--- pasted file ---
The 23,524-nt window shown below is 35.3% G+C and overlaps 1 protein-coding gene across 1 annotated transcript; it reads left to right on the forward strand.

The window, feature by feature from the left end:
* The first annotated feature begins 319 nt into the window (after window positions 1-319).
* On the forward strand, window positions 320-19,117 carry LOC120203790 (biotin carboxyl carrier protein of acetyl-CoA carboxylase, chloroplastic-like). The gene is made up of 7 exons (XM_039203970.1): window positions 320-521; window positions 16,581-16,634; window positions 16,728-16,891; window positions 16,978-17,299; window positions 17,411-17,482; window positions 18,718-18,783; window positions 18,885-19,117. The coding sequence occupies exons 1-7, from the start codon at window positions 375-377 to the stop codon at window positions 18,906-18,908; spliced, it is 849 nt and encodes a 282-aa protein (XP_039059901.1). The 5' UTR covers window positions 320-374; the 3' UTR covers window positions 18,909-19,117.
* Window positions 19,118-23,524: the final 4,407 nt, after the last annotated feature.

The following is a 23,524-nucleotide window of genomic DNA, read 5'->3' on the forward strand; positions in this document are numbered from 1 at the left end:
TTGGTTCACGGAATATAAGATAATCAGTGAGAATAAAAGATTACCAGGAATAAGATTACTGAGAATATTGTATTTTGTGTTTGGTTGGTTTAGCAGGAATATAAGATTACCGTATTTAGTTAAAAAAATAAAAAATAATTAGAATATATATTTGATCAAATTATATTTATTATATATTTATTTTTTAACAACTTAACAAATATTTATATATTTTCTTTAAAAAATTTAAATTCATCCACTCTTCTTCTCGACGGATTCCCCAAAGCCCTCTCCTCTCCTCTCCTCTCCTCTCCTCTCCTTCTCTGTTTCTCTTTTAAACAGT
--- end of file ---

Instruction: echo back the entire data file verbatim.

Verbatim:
The 23,524-nt window shown below is 35.3% G+C and overlaps 1 protein-coding gene across 1 annotated transcript; it reads left to right on the forward strand.

The window, feature by feature from the left end:
* The first annotated feature begins 319 nt into the window (after window positions 1-319).
* On the forward strand, window positions 320-19,117 carry LOC120203790 (biotin carboxyl carrier protein of acetyl-CoA carboxylase, chloroplastic-like). The gene is made up of 7 exons (XM_039203970.1): window positions 320-521; window positions 16,581-16,634; window positions 16,728-16,891; window positions 16,978-17,299; window positions 17,411-17,482; window positions 18,718-18,783; window positions 18,885-19,117. The coding sequence occupies exons 1-7, from the start codon at window positions 375-377 to the stop codon at window positions 18,906-18,908; spliced, it is 849 nt and encodes a 282-aa protein (XP_039059901.1). The 5' UTR covers window positions 320-374; the 3' UTR covers window positions 18,909-19,117.
* Window positions 19,118-23,524: the final 4,407 nt, after the last annotated feature.

The following is a 23,524-nucleotide window of genomic DNA, read 5'->3' on the forward strand; positions in this document are numbered from 1 at the left end:
TTGGTTCACGGAATATAAGATAATCAGTGAGAATAAAAGATTACCAGGAATAAGATTACTGAGAATATTGTATTTTGTGTTTGGTTGGTTTAGCAGGAATATAAGATTACCGTATTTAGTTAAAAAAATAAAAAATAATTAGAATATATATTTGATCAAATTATATTTATTATATATTTATTTTTTAACAACTTAACAAATATTTATATATTTTCTTTAAAAAATTTAAATTCATCCACTCTTCTTCTCGACGGATTCCCCAAAGCCCTCTCCTCTCCTCTCCTCTCCTCTCCTCTCCTTCTCTGTTTCTCTTTTAAACAGT